"Edge of the Knife" Soundscape by Kinnie Starr
EDGE OF THE KNIFE (SGAAWAAY KUUNA) SOUNDTRACK - AVAILABLE HERE
EDGE OF THE KNIFE (SGAAWAAY KUUNA):
OFFICIAL MOTION PICTURE SOUNDTRACK
Edge of the Knife, with its brooding and ominous textures, is a soundscape by Kinnie Starr which resonates deeply with 2020's global crises and state of environmental, political, and Covid unrest. Edge of the Knife (SG̲aawaay Ḵ'uuna in Haida) was released in 2018 and won Best Canadian Feature Film (VIFF), Canada's Top Ten (TIFF), and countless other awards. Starr's score was nominated for a Leo Award. EOTK is the first feature-length movie to have been made exclusively in the Haida language.
To compose the score for EOTK, Kinnie Starr immersed herself in this supernatural drama about the precarious mental health of the young man in the film, Adiitsii, who is drawn into madness by the spirit of the forest, a metaphor fit for 2020.
Film scoring -- and ambient music -- is a no departure for Starr, who first started making music by layering languages gathered on buses, birds in trees, and trains thudding under bridges using a 4 track cassette recorder as she traveled the Americas doing graffiti in the mid-nineties. This is a little known fact about Kinnie Starr who is best known for her iconic presence and distinctive style; she has been breaking barriers between genres and conversations since 1996. Starr's most recent work can be heard in the alternative hip hop record Feed the Fire (2018), and the pop single with Amanda Rheaume, "The Best" (2019).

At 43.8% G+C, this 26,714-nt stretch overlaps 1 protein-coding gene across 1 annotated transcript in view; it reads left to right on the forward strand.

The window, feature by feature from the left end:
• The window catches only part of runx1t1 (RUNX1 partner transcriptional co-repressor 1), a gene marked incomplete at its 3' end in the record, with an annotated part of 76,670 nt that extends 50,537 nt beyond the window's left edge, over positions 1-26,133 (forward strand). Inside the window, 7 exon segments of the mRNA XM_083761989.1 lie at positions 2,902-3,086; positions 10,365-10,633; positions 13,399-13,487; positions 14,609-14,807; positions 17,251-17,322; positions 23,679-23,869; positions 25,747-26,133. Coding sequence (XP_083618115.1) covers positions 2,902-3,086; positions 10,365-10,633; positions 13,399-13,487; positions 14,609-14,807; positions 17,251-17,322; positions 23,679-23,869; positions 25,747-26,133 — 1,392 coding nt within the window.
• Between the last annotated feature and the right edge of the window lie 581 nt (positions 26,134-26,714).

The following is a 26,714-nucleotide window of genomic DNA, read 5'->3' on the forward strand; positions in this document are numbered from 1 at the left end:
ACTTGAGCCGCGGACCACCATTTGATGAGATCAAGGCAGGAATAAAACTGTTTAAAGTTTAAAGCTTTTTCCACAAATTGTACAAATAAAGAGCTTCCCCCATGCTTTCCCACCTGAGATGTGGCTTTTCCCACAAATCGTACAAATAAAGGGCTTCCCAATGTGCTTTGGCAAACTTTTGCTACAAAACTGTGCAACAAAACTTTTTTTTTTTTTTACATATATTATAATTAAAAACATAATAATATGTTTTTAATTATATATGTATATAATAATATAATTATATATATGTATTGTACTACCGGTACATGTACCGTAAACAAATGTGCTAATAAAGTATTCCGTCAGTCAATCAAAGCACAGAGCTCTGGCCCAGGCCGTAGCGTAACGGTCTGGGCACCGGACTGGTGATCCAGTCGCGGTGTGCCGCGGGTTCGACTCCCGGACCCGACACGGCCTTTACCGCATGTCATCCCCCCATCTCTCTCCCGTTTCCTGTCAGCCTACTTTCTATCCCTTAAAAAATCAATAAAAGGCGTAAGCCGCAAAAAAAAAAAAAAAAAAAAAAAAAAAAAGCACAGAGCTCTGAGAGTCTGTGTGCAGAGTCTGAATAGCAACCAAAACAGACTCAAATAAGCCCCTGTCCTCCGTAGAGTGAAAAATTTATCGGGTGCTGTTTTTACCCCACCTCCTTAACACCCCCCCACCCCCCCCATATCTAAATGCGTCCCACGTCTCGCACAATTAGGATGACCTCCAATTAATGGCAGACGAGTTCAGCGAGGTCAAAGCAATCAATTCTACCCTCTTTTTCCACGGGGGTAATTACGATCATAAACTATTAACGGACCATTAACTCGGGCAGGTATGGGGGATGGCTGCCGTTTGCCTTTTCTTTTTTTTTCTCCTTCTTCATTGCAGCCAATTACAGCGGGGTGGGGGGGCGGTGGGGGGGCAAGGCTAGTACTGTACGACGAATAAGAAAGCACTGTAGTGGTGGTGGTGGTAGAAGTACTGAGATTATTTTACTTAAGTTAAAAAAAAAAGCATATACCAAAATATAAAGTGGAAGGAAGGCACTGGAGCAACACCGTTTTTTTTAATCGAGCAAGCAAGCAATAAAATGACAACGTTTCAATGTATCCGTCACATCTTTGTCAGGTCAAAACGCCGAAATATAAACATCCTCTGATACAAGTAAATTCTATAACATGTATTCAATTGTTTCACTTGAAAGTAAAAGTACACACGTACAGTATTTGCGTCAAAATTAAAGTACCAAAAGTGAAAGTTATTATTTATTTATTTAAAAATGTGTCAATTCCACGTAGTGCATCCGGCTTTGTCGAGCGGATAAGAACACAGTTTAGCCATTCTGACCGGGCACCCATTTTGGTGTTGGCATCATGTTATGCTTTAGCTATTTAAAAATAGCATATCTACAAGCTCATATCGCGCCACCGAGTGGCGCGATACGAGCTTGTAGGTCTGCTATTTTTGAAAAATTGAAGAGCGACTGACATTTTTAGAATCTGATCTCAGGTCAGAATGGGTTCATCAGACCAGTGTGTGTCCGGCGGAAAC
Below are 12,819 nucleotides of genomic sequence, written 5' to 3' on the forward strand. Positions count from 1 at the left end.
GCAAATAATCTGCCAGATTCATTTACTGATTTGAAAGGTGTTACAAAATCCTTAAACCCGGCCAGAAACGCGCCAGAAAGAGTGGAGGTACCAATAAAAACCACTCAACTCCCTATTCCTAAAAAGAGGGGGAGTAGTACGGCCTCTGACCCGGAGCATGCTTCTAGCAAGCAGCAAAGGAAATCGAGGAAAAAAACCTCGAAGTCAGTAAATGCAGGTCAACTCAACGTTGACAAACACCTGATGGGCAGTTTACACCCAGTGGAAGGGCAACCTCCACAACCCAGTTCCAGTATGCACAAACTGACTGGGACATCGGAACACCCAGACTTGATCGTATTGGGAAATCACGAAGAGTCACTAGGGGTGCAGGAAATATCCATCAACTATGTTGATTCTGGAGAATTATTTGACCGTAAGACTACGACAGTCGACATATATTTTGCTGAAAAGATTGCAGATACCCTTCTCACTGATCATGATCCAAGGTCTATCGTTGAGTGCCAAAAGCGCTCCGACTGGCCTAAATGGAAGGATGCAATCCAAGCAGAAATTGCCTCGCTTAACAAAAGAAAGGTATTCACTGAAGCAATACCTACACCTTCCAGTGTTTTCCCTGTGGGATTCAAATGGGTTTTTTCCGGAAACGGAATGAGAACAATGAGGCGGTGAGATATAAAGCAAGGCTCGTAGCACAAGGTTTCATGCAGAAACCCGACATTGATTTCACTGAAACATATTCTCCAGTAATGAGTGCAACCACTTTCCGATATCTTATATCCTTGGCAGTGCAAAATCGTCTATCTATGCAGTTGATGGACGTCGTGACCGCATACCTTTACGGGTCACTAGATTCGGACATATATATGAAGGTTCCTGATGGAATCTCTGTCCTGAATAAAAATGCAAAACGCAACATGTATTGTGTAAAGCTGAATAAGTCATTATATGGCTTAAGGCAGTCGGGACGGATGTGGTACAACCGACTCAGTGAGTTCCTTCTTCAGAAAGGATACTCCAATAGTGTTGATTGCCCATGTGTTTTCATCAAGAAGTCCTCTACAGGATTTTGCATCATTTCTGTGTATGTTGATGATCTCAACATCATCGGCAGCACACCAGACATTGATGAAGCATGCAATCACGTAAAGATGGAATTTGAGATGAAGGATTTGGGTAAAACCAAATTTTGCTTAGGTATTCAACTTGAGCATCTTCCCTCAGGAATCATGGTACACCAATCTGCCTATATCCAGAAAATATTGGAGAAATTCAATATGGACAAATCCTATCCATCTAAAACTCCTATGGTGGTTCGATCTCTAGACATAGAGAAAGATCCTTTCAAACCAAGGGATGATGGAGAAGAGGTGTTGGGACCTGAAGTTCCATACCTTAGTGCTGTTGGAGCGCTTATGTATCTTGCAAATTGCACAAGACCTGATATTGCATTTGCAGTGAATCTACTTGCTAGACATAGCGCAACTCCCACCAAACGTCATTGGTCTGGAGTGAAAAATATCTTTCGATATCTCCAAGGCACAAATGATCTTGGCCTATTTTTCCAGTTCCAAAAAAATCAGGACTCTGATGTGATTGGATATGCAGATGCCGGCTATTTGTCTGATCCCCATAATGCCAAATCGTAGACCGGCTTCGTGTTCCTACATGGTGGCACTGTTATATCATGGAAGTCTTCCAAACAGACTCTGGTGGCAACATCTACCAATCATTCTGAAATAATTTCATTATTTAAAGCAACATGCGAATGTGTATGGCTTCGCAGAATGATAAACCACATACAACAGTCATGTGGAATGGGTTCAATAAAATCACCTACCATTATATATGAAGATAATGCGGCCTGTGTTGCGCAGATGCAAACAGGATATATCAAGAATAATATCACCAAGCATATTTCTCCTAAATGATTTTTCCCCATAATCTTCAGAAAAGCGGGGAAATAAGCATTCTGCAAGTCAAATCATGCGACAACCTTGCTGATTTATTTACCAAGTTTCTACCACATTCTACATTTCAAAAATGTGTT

The themes explored in Edge of the Knife soundtrack are also not new to Starr. "Creating the soundtrack EOTK," says Starr, "was a chance for me to empower the narrative of the film, but also to try to get inside some healing of my own. I was managing a brain injury during composition. The guttural moans and dark melodies apply to the film, but, like all art-making, reflect outwards, in this case into the nuanced nature of brian injuries, and of trauma, and of trying finding balance in an imbalanced world."
Perhaps the music in this soundtrack, and the era we are in, can best be expressed in the Haida saying: "The world is as sharp as the edge of a knife; as you go along, you have to be careful or you will fall off one side or the other."
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